L. intermedia males produce short trains of pulse song (Figure 1). The means (± SEM) of the parameters analyzed in the three L. intermedia populations are shown in Table 1. Individuals from the population of Posse presented the higher IPI and the shorter trains while males from Corte de Pedra showed the higher song frequency. However, ANOVA indicates no significant difference in any of the parameters analyzed (IPI: F2,21 = 2.88, NP: F2,21 = 2.02; TL: F2,21 = 1.21; Freq: F2,21 = 0.50; CPP: F2,21 = 0.45; p > 0.05 in all cases).
Compared to the songs produced during copulation by L. migonei males , the (pre-copulatory) courtship song of L. intermedia has a much larger IPI (~137 ms × ~26 ms), much longer trains (~1.3 s × ~0.15 s) and smaller CPP (~2.6 × ~3.3). The song of L. intermedia males also contrasts with the copulation songs produced by the different L. longipalpis siblings species [10–12], even those producing pulse song which are characterized by shorter IPIs (< 67 ms) and longer trains (> 2.1 s). Songs produced before and during copulation have probably the same basic function; they are part of the courtship, increasing female's receptivity to insemination and having also a role in reproductive isolation of closely related species.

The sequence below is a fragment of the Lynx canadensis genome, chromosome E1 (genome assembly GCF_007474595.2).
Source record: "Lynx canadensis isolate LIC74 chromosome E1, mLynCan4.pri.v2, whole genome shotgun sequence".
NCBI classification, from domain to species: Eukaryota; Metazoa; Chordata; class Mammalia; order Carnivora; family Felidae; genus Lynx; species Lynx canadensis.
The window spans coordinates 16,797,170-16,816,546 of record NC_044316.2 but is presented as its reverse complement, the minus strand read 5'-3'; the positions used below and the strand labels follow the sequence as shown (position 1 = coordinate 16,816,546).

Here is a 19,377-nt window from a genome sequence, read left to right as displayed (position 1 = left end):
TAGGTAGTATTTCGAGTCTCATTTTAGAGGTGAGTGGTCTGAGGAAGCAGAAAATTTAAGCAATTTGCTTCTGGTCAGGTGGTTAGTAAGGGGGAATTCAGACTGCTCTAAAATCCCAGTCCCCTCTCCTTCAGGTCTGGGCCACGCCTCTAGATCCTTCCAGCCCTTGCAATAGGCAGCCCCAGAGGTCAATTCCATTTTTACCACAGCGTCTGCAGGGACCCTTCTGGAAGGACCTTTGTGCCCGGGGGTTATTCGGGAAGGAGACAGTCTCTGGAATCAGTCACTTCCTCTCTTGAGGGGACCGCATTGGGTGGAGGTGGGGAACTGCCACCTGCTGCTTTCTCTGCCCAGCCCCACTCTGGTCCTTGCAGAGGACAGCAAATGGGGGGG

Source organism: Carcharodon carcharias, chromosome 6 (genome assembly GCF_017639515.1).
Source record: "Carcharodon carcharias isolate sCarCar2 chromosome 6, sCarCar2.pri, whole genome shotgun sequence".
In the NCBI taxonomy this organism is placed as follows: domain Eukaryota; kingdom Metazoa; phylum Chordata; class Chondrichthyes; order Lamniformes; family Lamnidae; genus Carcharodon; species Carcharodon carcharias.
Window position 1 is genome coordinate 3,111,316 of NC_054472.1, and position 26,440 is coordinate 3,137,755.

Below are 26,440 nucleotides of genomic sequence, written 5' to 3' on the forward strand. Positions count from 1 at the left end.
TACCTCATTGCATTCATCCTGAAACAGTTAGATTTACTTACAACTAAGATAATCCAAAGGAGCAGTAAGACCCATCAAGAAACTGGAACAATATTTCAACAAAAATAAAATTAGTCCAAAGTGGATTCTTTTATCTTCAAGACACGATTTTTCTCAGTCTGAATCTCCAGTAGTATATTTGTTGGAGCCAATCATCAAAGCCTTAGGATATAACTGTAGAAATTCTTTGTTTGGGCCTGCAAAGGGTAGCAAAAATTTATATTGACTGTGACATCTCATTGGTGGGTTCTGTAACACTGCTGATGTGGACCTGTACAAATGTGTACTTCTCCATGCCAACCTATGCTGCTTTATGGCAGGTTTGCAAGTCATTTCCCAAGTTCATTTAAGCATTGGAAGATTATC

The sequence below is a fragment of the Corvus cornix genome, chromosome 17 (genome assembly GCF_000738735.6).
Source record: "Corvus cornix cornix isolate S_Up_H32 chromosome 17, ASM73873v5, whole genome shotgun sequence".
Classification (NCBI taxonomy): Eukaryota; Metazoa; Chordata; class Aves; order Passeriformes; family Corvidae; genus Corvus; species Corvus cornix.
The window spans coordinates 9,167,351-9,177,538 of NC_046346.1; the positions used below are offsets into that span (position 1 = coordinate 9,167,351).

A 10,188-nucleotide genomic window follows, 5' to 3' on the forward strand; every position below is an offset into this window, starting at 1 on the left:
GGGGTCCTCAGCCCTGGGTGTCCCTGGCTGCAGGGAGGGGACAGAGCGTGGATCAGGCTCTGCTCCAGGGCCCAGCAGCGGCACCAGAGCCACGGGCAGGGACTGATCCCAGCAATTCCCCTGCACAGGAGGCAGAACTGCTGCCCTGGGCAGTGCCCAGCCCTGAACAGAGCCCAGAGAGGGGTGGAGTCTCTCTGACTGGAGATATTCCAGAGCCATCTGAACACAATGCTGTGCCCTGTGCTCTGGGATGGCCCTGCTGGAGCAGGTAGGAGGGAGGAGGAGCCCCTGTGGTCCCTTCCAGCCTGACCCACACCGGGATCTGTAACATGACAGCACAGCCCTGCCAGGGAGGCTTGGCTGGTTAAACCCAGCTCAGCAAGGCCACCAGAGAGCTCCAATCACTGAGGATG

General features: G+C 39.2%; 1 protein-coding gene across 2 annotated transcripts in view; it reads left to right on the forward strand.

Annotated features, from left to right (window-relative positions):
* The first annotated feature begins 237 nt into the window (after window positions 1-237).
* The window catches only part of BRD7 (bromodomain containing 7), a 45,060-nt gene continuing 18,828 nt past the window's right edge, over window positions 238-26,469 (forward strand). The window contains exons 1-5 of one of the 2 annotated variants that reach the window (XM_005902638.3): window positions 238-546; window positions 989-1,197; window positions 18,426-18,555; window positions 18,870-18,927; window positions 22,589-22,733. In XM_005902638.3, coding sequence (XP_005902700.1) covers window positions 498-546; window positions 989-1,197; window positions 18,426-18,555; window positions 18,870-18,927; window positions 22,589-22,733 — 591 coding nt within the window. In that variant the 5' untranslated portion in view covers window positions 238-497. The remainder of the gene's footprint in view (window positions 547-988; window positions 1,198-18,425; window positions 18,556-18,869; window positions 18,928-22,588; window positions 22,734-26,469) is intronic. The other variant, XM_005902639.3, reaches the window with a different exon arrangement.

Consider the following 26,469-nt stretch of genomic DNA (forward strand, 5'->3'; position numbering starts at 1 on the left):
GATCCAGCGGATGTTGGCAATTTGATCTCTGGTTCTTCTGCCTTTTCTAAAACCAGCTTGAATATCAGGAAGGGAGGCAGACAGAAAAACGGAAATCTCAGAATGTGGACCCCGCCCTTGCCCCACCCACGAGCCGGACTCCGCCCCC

Since no copulations were observed we cannot be sure the song is really involved in courtship. Another possibility is that it is involved in some form of aggression, such as to protect a territory. However, this behavior is usually a male-male signal  and no songs were produced in a couple of trials where two males were used together with a female. Therefore, it seems more likely that songs are part of courtship.